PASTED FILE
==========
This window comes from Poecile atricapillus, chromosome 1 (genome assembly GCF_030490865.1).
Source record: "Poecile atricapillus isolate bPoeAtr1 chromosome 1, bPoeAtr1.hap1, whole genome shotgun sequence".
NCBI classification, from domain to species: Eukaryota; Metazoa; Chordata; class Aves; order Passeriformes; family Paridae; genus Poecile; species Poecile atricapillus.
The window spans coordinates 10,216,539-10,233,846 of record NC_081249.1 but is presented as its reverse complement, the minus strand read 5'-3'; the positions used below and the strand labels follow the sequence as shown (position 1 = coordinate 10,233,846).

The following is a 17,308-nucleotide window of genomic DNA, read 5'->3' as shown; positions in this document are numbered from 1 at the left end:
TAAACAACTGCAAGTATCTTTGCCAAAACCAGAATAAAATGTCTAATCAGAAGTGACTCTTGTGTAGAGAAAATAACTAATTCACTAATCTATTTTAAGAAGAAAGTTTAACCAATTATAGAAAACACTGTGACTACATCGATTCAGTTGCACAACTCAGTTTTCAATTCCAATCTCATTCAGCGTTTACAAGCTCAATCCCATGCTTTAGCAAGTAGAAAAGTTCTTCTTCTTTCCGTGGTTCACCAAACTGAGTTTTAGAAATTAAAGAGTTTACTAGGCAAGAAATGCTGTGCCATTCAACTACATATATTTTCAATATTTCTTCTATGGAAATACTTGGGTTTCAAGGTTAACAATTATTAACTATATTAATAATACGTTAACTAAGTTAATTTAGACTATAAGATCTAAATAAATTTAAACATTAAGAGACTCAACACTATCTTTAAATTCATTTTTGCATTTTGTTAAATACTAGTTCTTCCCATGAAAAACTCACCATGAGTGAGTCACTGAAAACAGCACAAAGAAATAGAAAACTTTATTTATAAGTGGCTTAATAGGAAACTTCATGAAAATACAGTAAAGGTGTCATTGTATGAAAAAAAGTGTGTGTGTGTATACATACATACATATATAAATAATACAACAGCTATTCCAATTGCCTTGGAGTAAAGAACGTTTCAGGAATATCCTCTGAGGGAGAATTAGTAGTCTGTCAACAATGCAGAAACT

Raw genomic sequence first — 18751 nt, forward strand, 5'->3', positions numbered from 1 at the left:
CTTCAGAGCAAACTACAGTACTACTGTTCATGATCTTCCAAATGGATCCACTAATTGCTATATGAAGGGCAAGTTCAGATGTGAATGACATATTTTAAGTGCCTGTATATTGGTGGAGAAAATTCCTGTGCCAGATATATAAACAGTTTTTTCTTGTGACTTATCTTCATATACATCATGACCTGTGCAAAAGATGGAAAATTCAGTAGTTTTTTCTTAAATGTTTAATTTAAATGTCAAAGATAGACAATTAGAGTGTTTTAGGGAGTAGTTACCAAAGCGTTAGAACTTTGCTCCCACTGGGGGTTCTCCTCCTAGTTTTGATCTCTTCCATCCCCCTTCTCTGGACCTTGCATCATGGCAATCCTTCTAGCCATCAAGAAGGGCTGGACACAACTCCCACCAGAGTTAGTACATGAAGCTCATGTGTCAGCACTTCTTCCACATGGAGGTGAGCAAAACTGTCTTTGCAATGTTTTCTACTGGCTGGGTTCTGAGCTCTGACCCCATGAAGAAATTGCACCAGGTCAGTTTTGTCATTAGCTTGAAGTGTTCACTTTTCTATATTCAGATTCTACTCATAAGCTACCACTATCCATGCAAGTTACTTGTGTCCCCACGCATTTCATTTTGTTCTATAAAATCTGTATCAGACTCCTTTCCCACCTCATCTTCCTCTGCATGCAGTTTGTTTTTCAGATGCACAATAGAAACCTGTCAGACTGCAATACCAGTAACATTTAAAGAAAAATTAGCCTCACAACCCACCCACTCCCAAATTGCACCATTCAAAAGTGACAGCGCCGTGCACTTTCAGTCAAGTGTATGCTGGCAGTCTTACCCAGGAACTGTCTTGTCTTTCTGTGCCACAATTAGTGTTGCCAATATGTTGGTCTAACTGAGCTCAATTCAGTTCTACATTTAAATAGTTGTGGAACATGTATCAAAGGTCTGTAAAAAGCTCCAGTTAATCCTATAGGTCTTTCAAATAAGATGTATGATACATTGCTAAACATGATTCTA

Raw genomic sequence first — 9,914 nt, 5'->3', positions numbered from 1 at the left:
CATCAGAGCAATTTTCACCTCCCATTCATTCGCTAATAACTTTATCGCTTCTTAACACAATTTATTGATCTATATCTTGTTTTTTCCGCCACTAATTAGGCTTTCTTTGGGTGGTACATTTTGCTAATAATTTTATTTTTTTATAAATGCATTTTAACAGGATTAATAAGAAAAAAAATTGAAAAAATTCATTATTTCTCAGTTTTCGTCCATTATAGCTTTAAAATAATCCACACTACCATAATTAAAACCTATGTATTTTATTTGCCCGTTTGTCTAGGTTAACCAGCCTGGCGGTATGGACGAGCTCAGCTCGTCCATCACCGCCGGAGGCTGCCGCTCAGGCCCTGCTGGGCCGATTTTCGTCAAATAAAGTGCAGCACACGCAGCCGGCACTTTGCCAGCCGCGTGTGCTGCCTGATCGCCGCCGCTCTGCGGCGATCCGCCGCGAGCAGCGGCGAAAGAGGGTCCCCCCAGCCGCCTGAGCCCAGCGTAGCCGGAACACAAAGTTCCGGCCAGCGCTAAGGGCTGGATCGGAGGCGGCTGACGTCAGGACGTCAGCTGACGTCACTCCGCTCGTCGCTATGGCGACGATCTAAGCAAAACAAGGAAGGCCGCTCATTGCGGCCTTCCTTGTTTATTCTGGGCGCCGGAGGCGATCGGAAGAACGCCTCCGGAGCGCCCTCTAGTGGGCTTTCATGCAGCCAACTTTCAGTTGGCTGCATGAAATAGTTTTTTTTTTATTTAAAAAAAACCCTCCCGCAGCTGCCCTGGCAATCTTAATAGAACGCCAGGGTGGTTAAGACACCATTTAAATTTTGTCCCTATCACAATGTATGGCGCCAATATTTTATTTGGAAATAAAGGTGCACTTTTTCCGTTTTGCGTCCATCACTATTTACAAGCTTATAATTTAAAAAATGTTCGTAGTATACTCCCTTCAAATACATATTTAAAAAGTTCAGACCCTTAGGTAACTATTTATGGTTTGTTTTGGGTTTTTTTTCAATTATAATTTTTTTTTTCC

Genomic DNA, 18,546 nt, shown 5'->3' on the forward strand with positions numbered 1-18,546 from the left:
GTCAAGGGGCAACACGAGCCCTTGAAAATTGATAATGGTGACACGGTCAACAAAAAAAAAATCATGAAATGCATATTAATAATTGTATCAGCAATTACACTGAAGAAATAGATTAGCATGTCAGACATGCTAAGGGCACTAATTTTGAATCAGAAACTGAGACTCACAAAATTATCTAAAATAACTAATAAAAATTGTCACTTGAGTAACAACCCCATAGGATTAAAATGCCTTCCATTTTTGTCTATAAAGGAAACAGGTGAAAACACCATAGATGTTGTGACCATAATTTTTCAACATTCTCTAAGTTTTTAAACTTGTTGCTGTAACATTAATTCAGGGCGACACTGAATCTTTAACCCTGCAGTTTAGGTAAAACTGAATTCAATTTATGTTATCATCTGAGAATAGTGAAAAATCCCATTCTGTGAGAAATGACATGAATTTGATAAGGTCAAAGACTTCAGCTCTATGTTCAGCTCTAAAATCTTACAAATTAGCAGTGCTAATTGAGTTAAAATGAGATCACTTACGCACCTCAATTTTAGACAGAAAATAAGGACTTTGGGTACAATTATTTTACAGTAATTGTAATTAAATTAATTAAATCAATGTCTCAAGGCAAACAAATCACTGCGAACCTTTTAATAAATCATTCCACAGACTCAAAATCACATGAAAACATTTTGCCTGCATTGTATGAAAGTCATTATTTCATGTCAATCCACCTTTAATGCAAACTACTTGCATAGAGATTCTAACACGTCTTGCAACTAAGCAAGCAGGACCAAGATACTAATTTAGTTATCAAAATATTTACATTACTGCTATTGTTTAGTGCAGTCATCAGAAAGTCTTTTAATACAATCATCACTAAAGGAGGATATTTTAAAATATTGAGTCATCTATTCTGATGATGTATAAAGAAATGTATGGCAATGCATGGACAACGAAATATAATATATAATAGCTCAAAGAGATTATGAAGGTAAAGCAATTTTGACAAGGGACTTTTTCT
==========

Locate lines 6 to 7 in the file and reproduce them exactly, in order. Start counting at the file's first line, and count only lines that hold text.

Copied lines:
TAAACAACTGCAAGTATCTTTGCCAAAACCAGAATAAAATGTCTAATCAGAAGTGACTCTTGTGTAGAGAAAATAACTAATTCACTAATCTATTTTAAGAAGAAAGTTTAACCAATTATAGAAAACACTGTGACTACATCGATTCAGTTGCACAACTCAGTTTTCAATTCCAATCTCATTCAGCGTTTACAAGCTCAATCCCATGCTTTAGCAAGTAGAAAAGTTCTTCTTCTTTCCGTGGTTCACCAAACTGAGTTTTAGAAATTAAAGAGTTTACTAGGCAAGAAATGCTGTGCCATTCAACTACATATATTTTCAATATTTCTTCTATGGAAATACTTGGGTTTCAAGGTTAACAATTATTAACTATATTAATAATACGTTAACTAAGTTAATTTAGACTATAAGATCTAAATAAATTTAAACATTAAGAGACTCAACACTATCTTTAAATTCATTTTTGCATTTTGTTAAATACTAGTTCTTCCCATGAAAAACTCACCATGAGTGAGTCACTGAAAACAGCACAAAGAAATAGAAAACTTTATTTATAAGTGGCTTAATAGGAAACTTCATGAAAATACAGTAAAGGTGTCATTGTATGAAAAAAAGTGTGTGTGTGTATACATACATACATATATAAATAATACAACAGCTATTCCAATTGCCTTGGAGTAAAGAACGTTTCAGGAATATCCTCTGAGGGAGAATTAGTAGTCTGTCAACAATGCAGAAACT

Raw genomic sequence first — 18751 nt, forward strand, 5'->3', positions numbered from 1 at the left: